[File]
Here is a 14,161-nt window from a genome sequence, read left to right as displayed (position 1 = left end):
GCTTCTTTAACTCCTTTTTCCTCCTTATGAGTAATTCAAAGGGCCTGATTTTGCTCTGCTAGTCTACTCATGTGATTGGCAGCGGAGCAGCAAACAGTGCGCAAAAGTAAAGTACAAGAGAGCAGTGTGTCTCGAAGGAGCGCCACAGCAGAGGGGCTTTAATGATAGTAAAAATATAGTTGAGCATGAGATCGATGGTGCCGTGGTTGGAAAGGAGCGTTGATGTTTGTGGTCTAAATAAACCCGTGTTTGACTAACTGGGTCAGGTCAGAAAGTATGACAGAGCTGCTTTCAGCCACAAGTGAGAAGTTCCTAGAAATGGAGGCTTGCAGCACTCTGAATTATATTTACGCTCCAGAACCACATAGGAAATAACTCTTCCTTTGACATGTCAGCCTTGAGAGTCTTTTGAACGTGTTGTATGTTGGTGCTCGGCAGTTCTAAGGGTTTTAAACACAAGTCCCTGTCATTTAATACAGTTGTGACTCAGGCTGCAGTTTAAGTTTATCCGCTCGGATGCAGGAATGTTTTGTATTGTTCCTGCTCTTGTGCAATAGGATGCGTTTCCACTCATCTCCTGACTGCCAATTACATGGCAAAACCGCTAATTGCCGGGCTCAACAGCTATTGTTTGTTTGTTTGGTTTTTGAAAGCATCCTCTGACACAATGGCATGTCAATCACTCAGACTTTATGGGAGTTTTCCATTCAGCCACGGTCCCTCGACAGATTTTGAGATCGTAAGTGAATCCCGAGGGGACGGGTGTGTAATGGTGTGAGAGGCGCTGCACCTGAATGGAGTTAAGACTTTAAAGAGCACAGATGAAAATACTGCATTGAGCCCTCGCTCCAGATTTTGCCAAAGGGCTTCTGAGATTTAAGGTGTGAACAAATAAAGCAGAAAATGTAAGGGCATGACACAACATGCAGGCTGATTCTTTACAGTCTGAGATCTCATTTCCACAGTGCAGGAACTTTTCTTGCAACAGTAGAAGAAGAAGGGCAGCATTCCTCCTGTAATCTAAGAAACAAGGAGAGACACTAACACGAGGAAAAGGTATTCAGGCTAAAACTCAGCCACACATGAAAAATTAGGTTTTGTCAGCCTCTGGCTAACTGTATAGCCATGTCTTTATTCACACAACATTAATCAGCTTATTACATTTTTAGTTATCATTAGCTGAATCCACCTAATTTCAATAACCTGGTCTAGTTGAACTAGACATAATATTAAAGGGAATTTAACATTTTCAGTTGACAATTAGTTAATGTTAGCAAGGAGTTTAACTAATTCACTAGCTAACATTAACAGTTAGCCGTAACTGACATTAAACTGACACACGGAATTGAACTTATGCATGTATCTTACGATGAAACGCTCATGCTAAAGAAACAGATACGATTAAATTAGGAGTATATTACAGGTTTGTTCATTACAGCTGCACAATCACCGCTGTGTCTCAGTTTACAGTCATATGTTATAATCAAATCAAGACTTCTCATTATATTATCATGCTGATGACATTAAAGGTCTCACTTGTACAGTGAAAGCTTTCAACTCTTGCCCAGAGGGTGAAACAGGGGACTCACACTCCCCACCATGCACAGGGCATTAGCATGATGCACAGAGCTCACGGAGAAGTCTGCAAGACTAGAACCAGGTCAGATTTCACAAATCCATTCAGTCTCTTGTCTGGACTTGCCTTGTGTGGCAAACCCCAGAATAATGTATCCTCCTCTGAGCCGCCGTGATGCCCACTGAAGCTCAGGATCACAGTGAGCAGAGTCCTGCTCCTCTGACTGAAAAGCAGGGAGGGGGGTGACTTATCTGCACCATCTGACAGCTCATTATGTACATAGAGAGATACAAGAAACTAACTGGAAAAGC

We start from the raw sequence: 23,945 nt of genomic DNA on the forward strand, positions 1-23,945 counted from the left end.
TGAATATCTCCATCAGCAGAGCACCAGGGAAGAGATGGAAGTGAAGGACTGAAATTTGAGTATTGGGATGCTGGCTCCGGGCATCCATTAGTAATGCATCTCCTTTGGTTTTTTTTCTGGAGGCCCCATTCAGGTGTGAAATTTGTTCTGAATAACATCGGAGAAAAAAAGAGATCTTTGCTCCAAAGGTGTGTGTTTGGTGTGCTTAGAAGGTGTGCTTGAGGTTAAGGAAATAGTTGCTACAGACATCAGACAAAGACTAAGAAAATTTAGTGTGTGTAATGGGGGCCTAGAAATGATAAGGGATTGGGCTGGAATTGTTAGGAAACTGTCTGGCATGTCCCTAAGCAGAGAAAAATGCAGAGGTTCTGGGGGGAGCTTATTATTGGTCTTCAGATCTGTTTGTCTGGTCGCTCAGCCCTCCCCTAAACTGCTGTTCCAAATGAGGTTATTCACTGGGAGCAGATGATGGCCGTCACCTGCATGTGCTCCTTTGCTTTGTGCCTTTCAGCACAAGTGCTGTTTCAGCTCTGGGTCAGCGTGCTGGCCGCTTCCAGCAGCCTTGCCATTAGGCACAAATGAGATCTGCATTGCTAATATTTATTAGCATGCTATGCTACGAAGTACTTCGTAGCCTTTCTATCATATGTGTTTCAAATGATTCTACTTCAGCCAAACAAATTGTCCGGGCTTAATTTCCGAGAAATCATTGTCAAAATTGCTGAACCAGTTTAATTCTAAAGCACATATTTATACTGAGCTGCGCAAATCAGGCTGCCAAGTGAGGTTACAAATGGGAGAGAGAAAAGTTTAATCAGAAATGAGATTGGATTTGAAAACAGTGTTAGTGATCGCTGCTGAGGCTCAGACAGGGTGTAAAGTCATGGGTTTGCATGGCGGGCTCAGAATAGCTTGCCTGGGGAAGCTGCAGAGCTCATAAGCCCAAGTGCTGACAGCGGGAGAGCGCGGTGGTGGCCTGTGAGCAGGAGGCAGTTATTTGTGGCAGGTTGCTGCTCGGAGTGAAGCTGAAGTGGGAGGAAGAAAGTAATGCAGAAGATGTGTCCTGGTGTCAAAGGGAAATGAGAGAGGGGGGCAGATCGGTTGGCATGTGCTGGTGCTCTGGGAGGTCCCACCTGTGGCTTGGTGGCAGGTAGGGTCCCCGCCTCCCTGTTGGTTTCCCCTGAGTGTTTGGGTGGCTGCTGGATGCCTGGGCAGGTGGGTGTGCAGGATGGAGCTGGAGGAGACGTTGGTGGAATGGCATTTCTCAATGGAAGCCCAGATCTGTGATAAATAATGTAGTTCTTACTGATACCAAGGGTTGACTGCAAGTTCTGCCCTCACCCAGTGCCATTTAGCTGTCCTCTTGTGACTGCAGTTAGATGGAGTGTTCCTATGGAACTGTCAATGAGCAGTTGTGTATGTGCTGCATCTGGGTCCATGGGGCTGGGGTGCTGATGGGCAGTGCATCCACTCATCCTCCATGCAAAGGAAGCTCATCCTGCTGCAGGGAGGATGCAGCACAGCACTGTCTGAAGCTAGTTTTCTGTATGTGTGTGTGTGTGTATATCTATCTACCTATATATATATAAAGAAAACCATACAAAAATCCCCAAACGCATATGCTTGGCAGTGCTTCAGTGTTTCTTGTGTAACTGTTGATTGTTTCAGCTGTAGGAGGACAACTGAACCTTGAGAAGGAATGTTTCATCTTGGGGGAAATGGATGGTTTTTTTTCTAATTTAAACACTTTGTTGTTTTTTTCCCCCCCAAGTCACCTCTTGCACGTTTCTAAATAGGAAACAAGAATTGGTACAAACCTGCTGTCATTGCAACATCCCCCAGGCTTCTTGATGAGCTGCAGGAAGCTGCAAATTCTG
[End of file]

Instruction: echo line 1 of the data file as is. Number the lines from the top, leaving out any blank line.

Here is a 14,161-nt window from a genome sequence, read left to right as displayed (position 1 = left end):